Thanks for your response :tazz:

Eventually I found a guide to cooling here anhere

So I have, as they are so cheap, ordered this and this

I am also going to move the hard drives further apart in the morning and clean the existing heatsink as recommended.

I'm going to install the case fan on the rear to push out hot air at first and see how it goes, from what I have learned this is often more effective that pushing air in from the front. Also I don't see any obvious air inlets at the front of the case :)

Does all that sound sensible?

Tony
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#6
Samm

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Hi Tony
Yes that sounds very sensible! Below is a link to Artic Silvers website with clear instructions regarding the application of thermal compound. I advise you follow them carefully!

http://www.arcticsil...nstructions.htm

Let us know how you get on
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#7
th3

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Amazing what some cleaning does!

Now operating at 55C without load which is better than before. Initially I will just add the case fan and see how it goes..........

Good news is that no more crashes yet :tazz:

I'll let you know how it goes.

Thanks Samm :)

Tony
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#8
Samm

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Glad to hear it. Definately add that case fan though - 55C is still a bit too warm for an AMD cpu thats not under load! :tazz:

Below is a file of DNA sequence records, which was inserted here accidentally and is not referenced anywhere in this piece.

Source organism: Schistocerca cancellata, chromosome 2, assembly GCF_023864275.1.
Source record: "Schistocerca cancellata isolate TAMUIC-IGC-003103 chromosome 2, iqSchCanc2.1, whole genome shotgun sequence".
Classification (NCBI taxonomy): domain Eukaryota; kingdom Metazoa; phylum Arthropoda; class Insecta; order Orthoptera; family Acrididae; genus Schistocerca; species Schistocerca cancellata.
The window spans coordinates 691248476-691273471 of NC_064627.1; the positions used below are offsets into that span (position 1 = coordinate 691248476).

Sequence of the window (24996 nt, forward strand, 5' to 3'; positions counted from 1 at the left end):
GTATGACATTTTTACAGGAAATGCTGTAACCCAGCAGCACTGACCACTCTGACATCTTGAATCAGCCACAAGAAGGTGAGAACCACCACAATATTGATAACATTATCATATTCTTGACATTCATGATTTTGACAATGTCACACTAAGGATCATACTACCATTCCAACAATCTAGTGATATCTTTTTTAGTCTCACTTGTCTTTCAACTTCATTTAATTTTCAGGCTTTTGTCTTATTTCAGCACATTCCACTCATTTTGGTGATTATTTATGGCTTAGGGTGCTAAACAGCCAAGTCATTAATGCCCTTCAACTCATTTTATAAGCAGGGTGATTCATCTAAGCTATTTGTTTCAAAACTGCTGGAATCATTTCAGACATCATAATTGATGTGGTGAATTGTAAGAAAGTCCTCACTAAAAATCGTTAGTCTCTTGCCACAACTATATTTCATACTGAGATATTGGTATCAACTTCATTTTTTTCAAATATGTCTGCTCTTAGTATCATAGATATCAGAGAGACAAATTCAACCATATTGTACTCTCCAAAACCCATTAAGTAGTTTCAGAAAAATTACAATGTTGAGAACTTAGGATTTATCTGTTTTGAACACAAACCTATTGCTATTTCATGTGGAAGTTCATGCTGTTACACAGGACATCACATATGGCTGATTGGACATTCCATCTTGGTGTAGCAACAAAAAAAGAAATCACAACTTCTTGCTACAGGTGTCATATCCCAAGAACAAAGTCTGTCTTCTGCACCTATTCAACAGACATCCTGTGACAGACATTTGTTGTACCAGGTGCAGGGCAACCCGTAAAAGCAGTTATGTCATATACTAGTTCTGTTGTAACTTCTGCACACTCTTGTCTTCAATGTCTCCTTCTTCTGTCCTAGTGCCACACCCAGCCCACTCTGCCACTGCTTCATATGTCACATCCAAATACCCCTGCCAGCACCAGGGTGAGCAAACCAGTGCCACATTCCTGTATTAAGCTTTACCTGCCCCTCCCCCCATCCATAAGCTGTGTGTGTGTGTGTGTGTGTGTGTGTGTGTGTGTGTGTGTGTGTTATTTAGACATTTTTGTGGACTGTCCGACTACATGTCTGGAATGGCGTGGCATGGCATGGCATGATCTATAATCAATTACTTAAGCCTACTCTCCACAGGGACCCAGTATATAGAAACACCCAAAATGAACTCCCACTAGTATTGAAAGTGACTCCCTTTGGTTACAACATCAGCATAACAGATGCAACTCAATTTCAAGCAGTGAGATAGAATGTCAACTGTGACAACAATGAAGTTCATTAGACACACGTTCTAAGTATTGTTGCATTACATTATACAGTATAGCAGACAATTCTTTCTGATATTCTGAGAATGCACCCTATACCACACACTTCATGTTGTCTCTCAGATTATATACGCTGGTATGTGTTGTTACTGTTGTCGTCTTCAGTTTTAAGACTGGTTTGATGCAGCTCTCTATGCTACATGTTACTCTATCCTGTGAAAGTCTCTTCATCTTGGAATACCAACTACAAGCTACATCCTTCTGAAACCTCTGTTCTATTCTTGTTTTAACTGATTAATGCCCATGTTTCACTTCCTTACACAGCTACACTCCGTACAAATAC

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#9
th3

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Ok well rear case fan added....

Brings the idle temp down to 49/50C.

Front case fan added....... No change.

Looks like I'll have to do the heatsink & fan after all :tazz:

I was really hoping not to have to do that :)
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#10
Samm

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50C isn't too bad. If you don't really want to replace the heatsink/fan etc then don't bother for now. Just remember to keep an eye on the temps, especially when the system is under load.
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#11
th3

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Ok thanks Samm.

I'll see how it goes for the time being then.

You must be a nightowl like me :tazz:
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#12
Samm

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Ok thanks Samm.

I'll see how it goes for the time being then.

You must be a nightowl like me :tazz:




Er, yes. I have a habit of staying awake by mistake. (I compensate though by being self-employed and therefore not having to get up before the crack of noon!)
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#13
Sonic98

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3) Check whether air can actually flow through the case. Excessive amounts of cabling (especially IDE ribbon cables) can inhibit the air flow dramatically.




How can you be for sure?
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#14
Samm

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How can you be for sure?



Sorry, I don't quite following what you mean...
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#15
rumble291

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you could also use a program like CPUIdle that gets the temp down by about 5 degrees